***Rates will be 400Php per outrigger boat/6 Pax
  • White Island
  • Mantigue Island
And because I refused to leave Camiguin without getting to know more of it. I went off the familiar road and trusted the local guides to take me somewhere else. The result was priceless! Yes, I may be easy to please and entertain but, then again, the locals had already won my heart.
Listed above are but a few to go around and get to see at Camiguin. The best way to tour the island is have a great big “round” around it, as the locals would say. It would be best to get a map with locations of the destination spots you want to visit.

Multicab (Driver : Tour Guide)      1, 500Php/day
Motorcycle (Driver : Tour Guide)      600Php/day
Motorcycle for Rent                          400Php/day
These are the suggested rates for transport tour fees. Multicab seats 6-8 people and all rates are good for 8 hours rental.

I stayed over at a friends house during my stay, but here’s a list of Camiguins Accommodations with room rates, facilities offered and contact infos that may help you and your company. I hope it will come in handy.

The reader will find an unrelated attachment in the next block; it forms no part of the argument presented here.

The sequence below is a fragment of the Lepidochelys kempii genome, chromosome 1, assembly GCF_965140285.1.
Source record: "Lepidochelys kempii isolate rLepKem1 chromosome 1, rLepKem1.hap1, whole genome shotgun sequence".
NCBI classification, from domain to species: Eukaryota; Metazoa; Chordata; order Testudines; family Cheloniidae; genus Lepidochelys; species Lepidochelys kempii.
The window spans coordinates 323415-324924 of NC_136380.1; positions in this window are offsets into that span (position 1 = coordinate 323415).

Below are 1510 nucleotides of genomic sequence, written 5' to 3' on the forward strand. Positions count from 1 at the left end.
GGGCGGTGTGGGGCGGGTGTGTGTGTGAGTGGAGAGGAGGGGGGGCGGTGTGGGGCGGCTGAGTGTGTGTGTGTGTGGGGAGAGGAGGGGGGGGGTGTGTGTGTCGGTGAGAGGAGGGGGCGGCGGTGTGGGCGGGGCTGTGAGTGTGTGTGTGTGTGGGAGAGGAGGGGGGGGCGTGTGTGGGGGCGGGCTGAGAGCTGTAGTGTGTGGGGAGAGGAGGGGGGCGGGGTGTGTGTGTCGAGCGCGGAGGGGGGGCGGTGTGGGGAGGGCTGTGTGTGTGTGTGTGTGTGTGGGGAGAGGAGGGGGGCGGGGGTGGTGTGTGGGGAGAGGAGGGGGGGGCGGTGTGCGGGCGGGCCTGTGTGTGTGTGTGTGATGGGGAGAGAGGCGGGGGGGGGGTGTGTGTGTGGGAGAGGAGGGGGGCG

Detailed post with rates/fares and directions on how to get to Camiguin: CLICK HERE

Kabila Marine Sanctuary
+ A visit and stay at Camiguin should not be less than 2 days. There’s so much of Camiguin to check out that you might not have enough time.
+ Bring your sunblock lotions and bathing suits ofcourse.
+ Hey! There are great diving spots there too. Bring your snorkeling gears and pack other diving essentials.
+ Your dry packs will come in handy. It will be nice to confidently island hop knowing your gadgets are safely dry.
+ Cameras with extra batteries is a must. It will be a whole day of frolicking under the sun. Better be equipped with extra camera life or be sorry.
+ Should you be traveling solo, don’t forget to bring your tripod. I had funny epic fail shots when I asked the driver to take it. LOL.
+ Trust your hired driver. They usually are the ones who, not only knows the place better, but can make you have the grandest time you’ll ever have. Tell them your itinerary and ask them if there’s anything else you need to add and must not miss.

For Pasalubongs: Vjandep Pastel and island souvenirs

We travel, some of us forever, to seek other states, other lives, other souls.
-Anais Nin

Check out the rest of the CAMIGUIN SERIES post:

CAMIGUIN Transportation Guide | How To Get There & Directions